Janet Taylor Lisle
Janet Taylor Lisle was born in Englewood, N.J. in 1947 and brought shortly afterward by her parents to live quietly in Little Compton. Her father, Alden Taylor, had piloted bombing missions over Germany and France during WWII and needed rest to recover. Sakonnet’s fields, woods and ocean beaches formed her first memories. The coastal New England town had just been exited by the US Army. Gaping gun sites and barracks still pocked the landscape. She later wrote about the military’s wartime occupation in her 2000 novel The Art of Keeping Cool.
Early Saturday morning we heard the big guns were pulling close to Sachem’ Head. The word was they’d begin passing through town sometime between ten and eleven, so my cousin Elliot and I walked up Parson’s Lane right after breakfast.
They were mighty sixteen-inch bore naval guns, two of them—the largest and most powerful long-range weapons at the time. I’ll never forget how the first tremendous body rose over the hill. An escort of armed soldiers walked soberly along side.
“Stand back,” I told Elliot. “It might speed up coming down.”
The Taylor family moved to Farmington, CT in 1951 but returned every summer to visit Little Compton grandparents and relatives. Janet and her younger brothers, eventually numbering four, grew up going to local schools around Hartford. She attended a nearby girl’s boarding school from age 14 and went on to graduate in 1969 from Smith College, in Northampton, MA, majoring in English. That year she married and joined VISTA, (Volunteers in Service to America) with her husband. The young couple was assigned to Atlanta, Georgia where they lived and worked in poor communities, he as a VISTA lawyer for Legal Services, she as a community volunteer in a public housing project. The experiences and the friendships they made would find a way indirectly into many of her novels for young people, including her Newbery Honor book Afternoon of the Elves.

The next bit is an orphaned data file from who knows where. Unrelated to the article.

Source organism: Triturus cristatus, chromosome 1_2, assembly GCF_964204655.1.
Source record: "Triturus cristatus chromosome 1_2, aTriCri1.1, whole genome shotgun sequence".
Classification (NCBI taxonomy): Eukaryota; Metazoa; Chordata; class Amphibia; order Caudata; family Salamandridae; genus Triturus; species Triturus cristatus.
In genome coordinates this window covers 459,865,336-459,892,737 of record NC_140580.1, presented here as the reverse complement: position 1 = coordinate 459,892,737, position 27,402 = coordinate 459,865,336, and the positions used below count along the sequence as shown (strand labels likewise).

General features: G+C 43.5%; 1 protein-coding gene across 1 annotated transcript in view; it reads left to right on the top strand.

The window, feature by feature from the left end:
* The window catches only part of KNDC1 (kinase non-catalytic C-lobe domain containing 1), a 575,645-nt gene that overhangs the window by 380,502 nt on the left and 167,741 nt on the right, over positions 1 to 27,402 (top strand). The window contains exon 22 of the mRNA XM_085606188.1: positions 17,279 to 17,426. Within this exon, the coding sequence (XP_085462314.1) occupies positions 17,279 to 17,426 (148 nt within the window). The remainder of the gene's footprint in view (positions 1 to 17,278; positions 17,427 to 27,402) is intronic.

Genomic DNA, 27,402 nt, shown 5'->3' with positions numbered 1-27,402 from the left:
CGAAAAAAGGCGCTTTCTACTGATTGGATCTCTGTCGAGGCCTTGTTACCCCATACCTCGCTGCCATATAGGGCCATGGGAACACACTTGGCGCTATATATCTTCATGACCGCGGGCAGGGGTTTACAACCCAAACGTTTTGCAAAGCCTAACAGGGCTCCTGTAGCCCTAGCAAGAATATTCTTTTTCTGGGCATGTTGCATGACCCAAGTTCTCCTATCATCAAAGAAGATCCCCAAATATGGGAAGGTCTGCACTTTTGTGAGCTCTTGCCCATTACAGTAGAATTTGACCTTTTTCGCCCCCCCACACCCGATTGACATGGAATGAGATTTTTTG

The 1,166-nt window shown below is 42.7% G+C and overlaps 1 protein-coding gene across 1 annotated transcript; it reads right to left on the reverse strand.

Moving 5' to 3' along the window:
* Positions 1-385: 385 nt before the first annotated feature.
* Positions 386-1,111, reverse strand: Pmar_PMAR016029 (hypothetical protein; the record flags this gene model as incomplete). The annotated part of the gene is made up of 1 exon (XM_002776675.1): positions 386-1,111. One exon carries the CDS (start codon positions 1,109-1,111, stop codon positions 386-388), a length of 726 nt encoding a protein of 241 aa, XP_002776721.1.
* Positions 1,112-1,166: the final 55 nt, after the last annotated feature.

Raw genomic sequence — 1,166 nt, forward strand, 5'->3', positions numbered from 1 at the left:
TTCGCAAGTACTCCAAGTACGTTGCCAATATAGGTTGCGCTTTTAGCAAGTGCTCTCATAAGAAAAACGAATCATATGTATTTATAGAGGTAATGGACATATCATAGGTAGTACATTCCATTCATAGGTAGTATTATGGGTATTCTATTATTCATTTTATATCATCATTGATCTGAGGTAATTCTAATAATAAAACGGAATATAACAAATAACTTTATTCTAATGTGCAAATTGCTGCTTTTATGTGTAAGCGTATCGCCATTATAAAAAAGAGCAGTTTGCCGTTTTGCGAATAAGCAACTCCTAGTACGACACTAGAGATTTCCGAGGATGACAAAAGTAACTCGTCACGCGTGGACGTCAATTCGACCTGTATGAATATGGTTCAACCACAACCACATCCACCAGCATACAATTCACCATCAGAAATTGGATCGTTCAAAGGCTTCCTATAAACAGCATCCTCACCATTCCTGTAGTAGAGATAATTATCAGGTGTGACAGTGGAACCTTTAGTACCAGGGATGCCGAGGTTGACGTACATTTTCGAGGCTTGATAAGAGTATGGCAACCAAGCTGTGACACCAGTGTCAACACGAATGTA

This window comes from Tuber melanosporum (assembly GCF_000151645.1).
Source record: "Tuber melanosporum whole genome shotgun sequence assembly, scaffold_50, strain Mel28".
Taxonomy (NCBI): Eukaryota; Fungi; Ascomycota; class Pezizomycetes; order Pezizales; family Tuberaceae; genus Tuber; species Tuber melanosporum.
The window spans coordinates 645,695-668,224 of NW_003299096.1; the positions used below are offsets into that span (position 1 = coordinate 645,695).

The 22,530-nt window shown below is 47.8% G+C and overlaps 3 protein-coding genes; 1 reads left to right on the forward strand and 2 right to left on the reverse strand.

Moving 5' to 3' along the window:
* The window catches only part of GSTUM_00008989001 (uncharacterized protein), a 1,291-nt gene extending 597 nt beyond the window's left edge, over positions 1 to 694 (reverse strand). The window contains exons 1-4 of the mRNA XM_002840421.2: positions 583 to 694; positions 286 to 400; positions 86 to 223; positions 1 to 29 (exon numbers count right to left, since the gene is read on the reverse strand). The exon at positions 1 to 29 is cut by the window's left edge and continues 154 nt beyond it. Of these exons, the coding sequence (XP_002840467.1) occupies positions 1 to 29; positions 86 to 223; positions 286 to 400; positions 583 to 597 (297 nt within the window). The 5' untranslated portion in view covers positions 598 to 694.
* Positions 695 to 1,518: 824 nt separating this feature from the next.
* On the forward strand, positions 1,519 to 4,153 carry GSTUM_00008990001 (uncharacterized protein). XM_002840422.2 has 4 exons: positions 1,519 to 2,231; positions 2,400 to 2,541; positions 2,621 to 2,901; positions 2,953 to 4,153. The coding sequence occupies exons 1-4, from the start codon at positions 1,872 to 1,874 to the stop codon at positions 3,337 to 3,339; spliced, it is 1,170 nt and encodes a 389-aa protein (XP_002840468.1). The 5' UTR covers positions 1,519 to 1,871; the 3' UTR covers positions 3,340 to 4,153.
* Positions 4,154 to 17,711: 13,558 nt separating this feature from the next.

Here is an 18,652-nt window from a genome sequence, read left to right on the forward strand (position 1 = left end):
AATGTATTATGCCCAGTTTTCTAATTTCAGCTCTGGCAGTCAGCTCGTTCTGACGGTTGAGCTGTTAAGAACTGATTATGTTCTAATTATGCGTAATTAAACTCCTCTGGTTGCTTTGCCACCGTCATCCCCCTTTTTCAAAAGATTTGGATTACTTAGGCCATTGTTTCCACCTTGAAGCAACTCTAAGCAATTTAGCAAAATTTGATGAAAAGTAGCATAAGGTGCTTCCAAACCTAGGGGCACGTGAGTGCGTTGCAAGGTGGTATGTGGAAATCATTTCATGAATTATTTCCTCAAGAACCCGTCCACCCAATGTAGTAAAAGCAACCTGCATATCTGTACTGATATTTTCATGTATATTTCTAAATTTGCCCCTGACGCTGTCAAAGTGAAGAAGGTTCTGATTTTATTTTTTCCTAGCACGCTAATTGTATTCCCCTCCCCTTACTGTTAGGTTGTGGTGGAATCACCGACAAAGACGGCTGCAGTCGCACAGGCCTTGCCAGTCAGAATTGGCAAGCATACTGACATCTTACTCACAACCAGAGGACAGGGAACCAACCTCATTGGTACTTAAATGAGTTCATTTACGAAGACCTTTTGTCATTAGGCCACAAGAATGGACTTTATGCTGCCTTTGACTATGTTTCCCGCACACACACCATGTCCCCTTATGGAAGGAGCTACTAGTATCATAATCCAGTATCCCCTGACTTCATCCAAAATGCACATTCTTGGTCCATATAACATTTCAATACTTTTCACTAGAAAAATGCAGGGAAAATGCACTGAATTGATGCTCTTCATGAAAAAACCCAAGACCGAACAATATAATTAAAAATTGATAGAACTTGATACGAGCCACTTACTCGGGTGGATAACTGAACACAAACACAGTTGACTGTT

“I guess I better tell you something right now before we go any further,” Sara-Kate said to Hillary. Her voice was soft but forceful. “Nobody insults these elves and gets away with it. Not while I’m here. And nobody insults them by mistake either,” she added, seeing that Hillary was about to protest. “Before you say anything, you’ve got to put yourself in the position of the elf. That way, you don’t make mistakes, okay?”
After VISTA, She enrolled in journalism courses at Georgia State University with the idea of writing about the communities she’d worked with. Over the next five years, she reported for newspapers around Atlanta and later, after a stint in California and a new marriage, in Westchester County, NY. When her daughter was born in 1977, she left reporting and began to write at home. Her first novel for children, The Dancing Cats of Applesap, was published in 1984. In it, she reimagined her childhood hometown, Farmington, and an old-fashioned drug store infested with abandoned cats, “every one of which had been found starving out on the Applesap streets.”
They slept in piles dangling their tails down the cosmetic cases. They prowled in droves around the bottoms of the cigar and candy racks. They licked their nails on top of the comic books and cleaned their ears behind the cash register. Whenever a customer came into the store, cat faces looked out from every crook and cranny to see who it was. And a hundred cat tails twitched.
The book was a critical success and the beginning of her writing career. In 1993, she moved with her daughter and husband, Richard Lisle, to Little Compton to live year round. Her novels The Art of Keeping Cool (2000), Black Duck (2003) and The Crying Rocks (2006) all draw on local Rhode Island history, a subject she grew to love for its long roots in her own family and for its connection to America’s early history in New England. She wrote two volumes covering Little Compton history in conjunction with the Little Compton History Society: First Light Sakonnet, 1660-1820, published in 2010; A Home By the Sea, 1820-1950, pub. 2012.
Janet Taylor Lisle’s writing career now spans nearly forty years. Besides the Newbery, her books for young readers have receivedthe Scott O’Dell Award for Historical Fiction,Holland’s Zilveren Griffel and Italy’s Premio Andersen Awardamong other honors. She continues to live and write year round in Little Compton and presently keeps company with a single cat refugee from the streets. He is learning to dance.
Janet Taylor Lisle